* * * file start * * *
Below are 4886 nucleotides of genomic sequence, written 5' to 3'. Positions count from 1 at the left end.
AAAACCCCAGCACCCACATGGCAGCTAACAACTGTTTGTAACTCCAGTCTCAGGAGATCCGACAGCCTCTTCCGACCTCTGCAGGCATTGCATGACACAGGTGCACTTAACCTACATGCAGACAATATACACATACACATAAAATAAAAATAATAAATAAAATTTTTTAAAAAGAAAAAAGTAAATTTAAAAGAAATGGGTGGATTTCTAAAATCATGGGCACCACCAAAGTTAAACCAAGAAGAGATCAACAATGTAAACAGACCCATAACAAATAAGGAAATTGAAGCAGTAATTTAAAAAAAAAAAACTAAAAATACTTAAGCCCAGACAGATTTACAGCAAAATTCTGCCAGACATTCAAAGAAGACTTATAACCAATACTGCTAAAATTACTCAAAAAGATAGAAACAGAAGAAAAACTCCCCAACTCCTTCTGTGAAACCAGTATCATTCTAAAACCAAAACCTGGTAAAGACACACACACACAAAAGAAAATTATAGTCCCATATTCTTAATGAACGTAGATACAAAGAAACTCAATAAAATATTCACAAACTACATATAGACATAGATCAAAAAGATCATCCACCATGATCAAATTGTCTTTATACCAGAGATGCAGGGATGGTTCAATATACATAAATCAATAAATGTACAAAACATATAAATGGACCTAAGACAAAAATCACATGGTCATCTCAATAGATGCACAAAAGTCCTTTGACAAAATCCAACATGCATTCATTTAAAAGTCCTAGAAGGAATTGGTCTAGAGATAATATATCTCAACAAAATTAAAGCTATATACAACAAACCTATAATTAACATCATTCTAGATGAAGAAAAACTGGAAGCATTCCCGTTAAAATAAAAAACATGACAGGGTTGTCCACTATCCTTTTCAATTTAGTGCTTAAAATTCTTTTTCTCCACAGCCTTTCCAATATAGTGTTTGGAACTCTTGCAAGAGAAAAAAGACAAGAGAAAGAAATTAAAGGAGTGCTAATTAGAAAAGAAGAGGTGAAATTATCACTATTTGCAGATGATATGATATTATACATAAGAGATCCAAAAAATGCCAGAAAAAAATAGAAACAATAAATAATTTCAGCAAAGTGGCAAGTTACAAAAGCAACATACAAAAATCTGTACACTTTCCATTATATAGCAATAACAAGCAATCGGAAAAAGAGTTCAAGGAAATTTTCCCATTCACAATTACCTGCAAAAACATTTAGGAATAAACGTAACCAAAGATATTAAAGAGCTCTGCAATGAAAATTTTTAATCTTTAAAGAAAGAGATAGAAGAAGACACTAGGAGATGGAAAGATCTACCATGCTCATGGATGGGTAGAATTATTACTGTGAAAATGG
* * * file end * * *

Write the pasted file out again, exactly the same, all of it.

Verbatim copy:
Below are 4886 nucleotides of genomic sequence, written 5' to 3'. Positions count from 1 at the left end.
AAAACCCCAGCACCCACATGGCAGCTAACAACTGTTTGTAACTCCAGTCTCAGGAGATCCGACAGCCTCTTCCGACCTCTGCAGGCATTGCATGACACAGGTGCACTTAACCTACATGCAGACAATATACACATACACATAAAATAAAAATAATAAATAAAATTTTTTAAAAAGAAAAAAGTAAATTTAAAAGAAATGGGTGGATTTCTAAAATCATGGGCACCACCAAAGTTAAACCAAGAAGAGATCAACAATGTAAACAGACCCATAACAAATAAGGAAATTGAAGCAGTAATTTAAAAAAAAAAAACTAAAAATACTTAAGCCCAGACAGATTTACAGCAAAATTCTGCCAGACATTCAAAGAAGACTTATAACCAATACTGCTAAAATTACTCAAAAAGATAGAAACAGAAGAAAAACTCCCCAACTCCTTCTGTGAAACCAGTATCATTCTAAAACCAAAACCTGGTAAAGACACACACACACAAAAGAAAATTATAGTCCCATATTCTTAATGAACGTAGATACAAAGAAACTCAATAAAATATTCACAAACTACATATAGACATAGATCAAAAAGATCATCCACCATGATCAAATTGTCTTTATACCAGAGATGCAGGGATGGTTCAATATACATAAATCAATAAATGTACAAAACATATAAATGGACCTAAGACAAAAATCACATGGTCATCTCAATAGATGCACAAAAGTCCTTTGACAAAATCCAACATGCATTCATTTAAAAGTCCTAGAAGGAATTGGTCTAGAGATAATATATCTCAACAAAATTAAAGCTATATACAACAAACCTATAATTAACATCATTCTAGATGAAGAAAAACTGGAAGCATTCCCGTTAAAATAAAAAACATGACAGGGTTGTCCACTATCCTTTTCAATTTAGTGCTTAAAATTCTTTTTCTCCACAGCCTTTCCAATATAGTGTTTGGAACTCTTGCAAGAGAAAAAAGACAAGAGAAAGAAATTAAAGGAGTGCTAATTAGAAAAGAAGAGGTGAAATTATCACTATTTGCAGATGATATGATATTATACATAAGAGATCCAAAAAATGCCAGAAAAAAATAGAAACAATAAATAATTTCAGCAAAGTGGCAAGTTACAAAAGCAACATACAAAAATCTGTACACTTTCCATTATATAGCAATAACAAGCAATCGGAAAAAGAGTTCAAGGAAATTTTCCCATTCACAATTACCTGCAAAAACATTTAGGAATAAACGTAACCAAAGATATTAAAGAGCTCTGCAATGAAAATTTTTAATCTTTAAAGAAAGAGATAGAAGAAGACACTAGGAGATGGAAAGATCTACCATGCTCATGGATGGGTAGAATTATTACTGTGAAAATGG